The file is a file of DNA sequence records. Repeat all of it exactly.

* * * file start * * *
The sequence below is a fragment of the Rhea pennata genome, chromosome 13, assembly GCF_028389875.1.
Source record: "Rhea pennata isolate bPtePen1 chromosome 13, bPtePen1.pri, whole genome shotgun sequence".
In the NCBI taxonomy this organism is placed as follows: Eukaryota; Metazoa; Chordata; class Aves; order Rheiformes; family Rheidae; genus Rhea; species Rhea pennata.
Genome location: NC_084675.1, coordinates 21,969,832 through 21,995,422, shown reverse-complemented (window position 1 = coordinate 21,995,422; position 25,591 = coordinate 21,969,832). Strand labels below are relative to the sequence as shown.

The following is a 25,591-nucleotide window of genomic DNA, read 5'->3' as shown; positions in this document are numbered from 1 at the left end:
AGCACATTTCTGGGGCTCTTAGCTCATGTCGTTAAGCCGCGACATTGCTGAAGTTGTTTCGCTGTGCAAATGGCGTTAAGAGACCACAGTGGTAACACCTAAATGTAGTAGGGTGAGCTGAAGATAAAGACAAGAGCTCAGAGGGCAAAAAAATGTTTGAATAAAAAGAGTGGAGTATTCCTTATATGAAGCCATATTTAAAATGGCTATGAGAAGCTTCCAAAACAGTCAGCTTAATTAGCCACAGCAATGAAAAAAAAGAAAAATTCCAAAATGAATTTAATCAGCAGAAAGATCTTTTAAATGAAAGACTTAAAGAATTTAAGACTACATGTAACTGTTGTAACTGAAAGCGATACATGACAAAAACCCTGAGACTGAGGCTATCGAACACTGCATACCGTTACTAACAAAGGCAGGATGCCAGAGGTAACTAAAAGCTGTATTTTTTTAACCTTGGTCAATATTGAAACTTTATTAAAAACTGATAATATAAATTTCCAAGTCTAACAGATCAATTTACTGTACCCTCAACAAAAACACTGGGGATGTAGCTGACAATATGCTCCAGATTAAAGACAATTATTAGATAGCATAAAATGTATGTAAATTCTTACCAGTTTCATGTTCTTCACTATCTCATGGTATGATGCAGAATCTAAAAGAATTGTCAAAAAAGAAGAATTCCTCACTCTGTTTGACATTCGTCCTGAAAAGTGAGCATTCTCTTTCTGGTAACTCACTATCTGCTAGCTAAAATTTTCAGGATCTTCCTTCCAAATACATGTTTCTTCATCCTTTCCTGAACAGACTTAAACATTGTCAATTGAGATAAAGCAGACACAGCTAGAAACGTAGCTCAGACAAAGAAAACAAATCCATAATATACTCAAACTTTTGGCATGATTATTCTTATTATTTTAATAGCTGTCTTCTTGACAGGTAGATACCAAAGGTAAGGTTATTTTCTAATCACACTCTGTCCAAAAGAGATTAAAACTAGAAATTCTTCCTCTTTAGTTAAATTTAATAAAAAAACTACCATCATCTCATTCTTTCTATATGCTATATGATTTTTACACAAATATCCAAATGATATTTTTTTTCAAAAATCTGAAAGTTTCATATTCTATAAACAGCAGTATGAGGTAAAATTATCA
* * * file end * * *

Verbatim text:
The sequence below is a fragment of the Rhea pennata genome, chromosome 13, assembly GCF_028389875.1.
Source record: "Rhea pennata isolate bPtePen1 chromosome 13, bPtePen1.pri, whole genome shotgun sequence".
In the NCBI taxonomy this organism is placed as follows: Eukaryota; Metazoa; Chordata; class Aves; order Rheiformes; family Rheidae; genus Rhea; species Rhea pennata.
Genome location: NC_084675.1, coordinates 21,969,832 through 21,995,422, shown reverse-complemented (window position 1 = coordinate 21,995,422; position 25,591 = coordinate 21,969,832). Strand labels below are relative to the sequence as shown.

The following is a 25,591-nucleotide window of genomic DNA, read 5'->3' as shown; positions in this document are numbered from 1 at the left end:
AGCACATTTCTGGGGCTCTTAGCTCATGTCGTTAAGCCGCGACATTGCTGAAGTTGTTTCGCTGTGCAAATGGCGTTAAGAGACCACAGTGGTAACACCTAAATGTAGTAGGGTGAGCTGAAGATAAAGACAAGAGCTCAGAGGGCAAAAAAATGTTTGAATAAAAAGAGTGGAGTATTCCTTATATGAAGCCATATTTAAAATGGCTATGAGAAGCTTCCAAAACAGTCAGCTTAATTAGCCACAGCAATGAAAAAAAAGAAAAATTCCAAAATGAATTTAATCAGCAGAAAGATCTTTTAAATGAAAGACTTAAAGAATTTAAGACTACATGTAACTGTTGTAACTGAAAGCGATACATGACAAAAACCCTGAGACTGAGGCTATCGAACACTGCATACCGTTACTAACAAAGGCAGGATGCCAGAGGTAACTAAAAGCTGTATTTTTTTAACCTTGGTCAATATTGAAACTTTATTAAAAACTGATAATATAAATTTCCAAGTCTAACAGATCAATTTACTGTACCCTCAACAAAAACACTGGGGATGTAGCTGACAATATGCTCCAGATTAAAGACAATTATTAGATAGCATAAAATGTATGTAAATTCTTACCAGTTTCATGTTCTTCACTATCTCATGGTATGATGCAGAATCTAAAAGAATTGTCAAAAAAGAAGAATTCCTCACTCTGTTTGACATTCGTCCTGAAAAGTGAGCATTCTCTTTCTGGTAACTCACTATCTGCTAGCTAAAATTTTCAGGATCTTCCTTCCAAATACATGTTTCTTCATCCTTTCCTGAACAGACTTAAACATTGTCAATTGAGATAAAGCAGACACAGCTAGAAACGTAGCTCAGACAAAGAAAACAAATCCATAATATACTCAAACTTTTGGCATGATTATTCTTATTATTTTAATAGCTGTCTTCTTGACAGGTAGATACCAAAGGTAAGGTTATTTTCTAATCACACTCTGTCCAAAAGAGATTAAAACTAGAAATTCTTCCTCTTTAGTTAAATTTAATAAAAAAACTACCATCATCTCATTCTTTCTATATGCTATATGATTTTTACACAAATATCCAAATGATATTTTTTTTCAAAAATCTGAAAGTTTCATATTCTATAAACAGCAGTATGAGGTAAAATTATCA